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Do Stars Matter? A Deep Dive into Pac-12 Recruiting and Success

The cliche that “it’s not the Xs and Os, it’s the Jimmies and the Joes” has been around since time immemorial. Here’s a look at how the numbers back that sentiment up.

NCAA Football: Fiesta Bowl-Penn State vs Washington Mark J. Rebilas-USA TODAY Sports

You don’t have to read college football message boards for long before you come across the recruiting vs. player development debate. One group invariably believes that coaches have to find players who fit their system and who can develop through focus and hard work. Another group points out that teams rarely win big without meeting the “Blue Chip Ratio” of 50 percent of the roster at four-stars or above in the recruiting rankings.

Of course, everyone would prefer to have 25 players enroll every fall with five-star ratings, 4.0 GPAs and the attitude of Rudy Ruettiger, but recruiting is competitive, and no team gets everything they want. Husky fans, in particular, have debated the topic due to Chris Petersen’s roots in the Mountain West and the perception (fair or not) that his coaching modus operandi is to do more with less talent.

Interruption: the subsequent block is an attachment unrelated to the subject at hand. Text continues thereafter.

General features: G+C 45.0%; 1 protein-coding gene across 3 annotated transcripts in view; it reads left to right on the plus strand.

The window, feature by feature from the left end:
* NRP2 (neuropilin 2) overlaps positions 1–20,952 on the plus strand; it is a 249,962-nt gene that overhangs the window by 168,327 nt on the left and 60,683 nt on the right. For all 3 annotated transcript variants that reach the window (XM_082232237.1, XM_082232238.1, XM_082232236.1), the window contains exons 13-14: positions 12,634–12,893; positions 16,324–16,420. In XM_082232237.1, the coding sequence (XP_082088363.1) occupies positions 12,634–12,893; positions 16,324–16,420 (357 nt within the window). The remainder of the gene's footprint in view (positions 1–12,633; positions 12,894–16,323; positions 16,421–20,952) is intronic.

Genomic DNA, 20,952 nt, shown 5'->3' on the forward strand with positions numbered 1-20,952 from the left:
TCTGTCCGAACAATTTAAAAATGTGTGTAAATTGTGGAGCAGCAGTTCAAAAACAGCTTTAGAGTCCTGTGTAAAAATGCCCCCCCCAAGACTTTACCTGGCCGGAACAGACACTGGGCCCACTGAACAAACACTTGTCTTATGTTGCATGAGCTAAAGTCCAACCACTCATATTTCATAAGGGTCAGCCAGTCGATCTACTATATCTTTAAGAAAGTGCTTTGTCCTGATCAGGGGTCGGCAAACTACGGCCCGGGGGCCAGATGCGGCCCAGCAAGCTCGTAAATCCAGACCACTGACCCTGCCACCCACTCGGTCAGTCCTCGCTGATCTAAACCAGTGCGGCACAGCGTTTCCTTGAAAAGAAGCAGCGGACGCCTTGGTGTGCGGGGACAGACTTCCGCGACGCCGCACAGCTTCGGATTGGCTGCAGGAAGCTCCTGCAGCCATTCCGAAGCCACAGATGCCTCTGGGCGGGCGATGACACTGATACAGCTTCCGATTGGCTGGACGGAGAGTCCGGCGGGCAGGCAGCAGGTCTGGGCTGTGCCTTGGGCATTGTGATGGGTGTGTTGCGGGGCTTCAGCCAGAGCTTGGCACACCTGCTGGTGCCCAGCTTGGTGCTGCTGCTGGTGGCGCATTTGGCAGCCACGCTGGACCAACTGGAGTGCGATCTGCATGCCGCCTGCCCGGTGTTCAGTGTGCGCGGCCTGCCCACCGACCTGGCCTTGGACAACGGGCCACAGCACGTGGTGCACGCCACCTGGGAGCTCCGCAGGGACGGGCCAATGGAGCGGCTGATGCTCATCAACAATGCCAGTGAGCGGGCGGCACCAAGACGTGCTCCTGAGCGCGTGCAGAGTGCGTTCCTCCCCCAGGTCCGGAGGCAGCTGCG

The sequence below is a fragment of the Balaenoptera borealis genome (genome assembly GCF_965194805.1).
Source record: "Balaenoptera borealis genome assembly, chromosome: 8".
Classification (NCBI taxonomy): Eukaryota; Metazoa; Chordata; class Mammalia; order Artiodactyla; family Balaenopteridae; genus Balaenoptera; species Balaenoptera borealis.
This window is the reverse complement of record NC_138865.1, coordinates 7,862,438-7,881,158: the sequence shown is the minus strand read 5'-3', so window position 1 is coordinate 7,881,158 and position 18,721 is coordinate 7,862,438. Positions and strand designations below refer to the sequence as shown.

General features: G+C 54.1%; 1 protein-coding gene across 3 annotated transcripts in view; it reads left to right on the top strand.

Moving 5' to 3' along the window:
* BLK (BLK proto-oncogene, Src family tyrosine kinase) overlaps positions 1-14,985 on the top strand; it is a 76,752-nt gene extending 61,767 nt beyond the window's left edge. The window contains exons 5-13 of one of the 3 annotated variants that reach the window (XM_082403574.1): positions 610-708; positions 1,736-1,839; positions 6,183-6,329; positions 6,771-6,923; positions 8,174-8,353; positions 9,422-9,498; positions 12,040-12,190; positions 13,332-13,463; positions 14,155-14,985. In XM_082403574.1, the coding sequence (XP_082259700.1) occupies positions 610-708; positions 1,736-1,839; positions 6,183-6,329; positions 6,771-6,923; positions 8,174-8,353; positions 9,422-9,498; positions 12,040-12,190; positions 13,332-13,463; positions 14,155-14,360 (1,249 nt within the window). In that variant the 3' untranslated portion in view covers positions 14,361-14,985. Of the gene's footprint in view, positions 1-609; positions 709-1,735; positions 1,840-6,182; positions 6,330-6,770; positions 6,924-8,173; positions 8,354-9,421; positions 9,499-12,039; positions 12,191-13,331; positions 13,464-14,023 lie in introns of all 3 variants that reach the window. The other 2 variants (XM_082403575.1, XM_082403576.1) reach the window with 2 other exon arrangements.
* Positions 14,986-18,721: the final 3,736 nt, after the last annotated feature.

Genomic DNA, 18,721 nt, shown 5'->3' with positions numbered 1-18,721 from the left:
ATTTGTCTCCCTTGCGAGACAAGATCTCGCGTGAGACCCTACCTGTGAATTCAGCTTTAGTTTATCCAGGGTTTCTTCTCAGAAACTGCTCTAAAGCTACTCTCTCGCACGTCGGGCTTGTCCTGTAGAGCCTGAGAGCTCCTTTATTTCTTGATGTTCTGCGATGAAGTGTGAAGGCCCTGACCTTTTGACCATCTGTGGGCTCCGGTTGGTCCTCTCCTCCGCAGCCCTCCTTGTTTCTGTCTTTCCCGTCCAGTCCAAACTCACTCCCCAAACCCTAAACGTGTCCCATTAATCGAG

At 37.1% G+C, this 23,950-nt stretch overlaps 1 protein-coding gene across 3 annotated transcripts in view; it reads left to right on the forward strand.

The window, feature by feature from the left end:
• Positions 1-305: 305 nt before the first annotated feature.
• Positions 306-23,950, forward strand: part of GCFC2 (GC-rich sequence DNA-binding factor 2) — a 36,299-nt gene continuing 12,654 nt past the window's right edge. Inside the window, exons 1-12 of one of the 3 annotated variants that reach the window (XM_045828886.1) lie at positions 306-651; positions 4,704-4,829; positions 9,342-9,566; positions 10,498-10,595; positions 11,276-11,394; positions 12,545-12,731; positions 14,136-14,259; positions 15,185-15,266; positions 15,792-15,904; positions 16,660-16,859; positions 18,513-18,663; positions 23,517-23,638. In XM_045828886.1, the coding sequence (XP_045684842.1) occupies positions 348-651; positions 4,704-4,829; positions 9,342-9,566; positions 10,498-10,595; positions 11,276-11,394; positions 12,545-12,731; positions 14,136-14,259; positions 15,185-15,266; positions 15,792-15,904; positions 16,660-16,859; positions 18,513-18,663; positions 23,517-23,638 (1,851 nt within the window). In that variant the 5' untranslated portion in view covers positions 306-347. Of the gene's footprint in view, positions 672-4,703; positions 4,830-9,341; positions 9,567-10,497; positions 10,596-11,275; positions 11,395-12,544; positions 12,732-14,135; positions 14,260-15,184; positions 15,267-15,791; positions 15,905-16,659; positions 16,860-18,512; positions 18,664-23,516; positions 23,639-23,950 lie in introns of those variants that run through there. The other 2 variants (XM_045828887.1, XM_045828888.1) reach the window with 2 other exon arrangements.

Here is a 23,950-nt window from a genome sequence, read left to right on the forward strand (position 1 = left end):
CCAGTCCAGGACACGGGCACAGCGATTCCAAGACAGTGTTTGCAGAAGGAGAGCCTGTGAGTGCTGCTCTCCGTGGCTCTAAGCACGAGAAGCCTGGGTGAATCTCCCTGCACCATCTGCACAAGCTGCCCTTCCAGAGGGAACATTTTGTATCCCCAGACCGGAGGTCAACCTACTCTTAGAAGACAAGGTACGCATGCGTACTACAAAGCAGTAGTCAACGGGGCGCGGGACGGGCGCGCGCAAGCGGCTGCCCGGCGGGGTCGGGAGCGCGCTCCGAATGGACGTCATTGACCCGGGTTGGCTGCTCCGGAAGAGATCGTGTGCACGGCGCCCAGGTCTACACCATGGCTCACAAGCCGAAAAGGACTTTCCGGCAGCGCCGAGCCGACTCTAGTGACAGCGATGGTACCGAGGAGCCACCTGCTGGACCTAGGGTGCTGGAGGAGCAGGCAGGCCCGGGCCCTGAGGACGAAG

So who is right? I say we let history be our guide. To keep things simple, I tracked 247Sports’ Pac-10/12 recruiting rankings every year back to 2000. I ranked the teams from 2004 to present using a composite of each team’s rankings over the previous five recruiting cycles. Excluding transfers, walk-ons, and the occasional unforeseen situation, that five-year window would make up the vast majority of a team’s roster the following year, accounting for redshirt players.

For example, from 2000 to 2004, the Huskies ranked fifth, third, third, second and sixth in the PAC recruiting rankings, for an average placement of 3.8. Over that five-year period, only USC had a better average in-conference recruiting ranking than the Huskies. So did they second in the conference in 2004? No; they finished dead last that year. But hopefully the example helps to illustrate my study.

Before diving into the results, I should note that some of the data from 247Sports during the early years of this study were less reliable. Additionally, my conference standings are based on conference record with overall record as tiebreaker. If a team won its division (the division era started in 2011) with the third-best record in the conference, the division win does not trump the record — they still get a third-place ranking. I did not include conference title games in the rankings.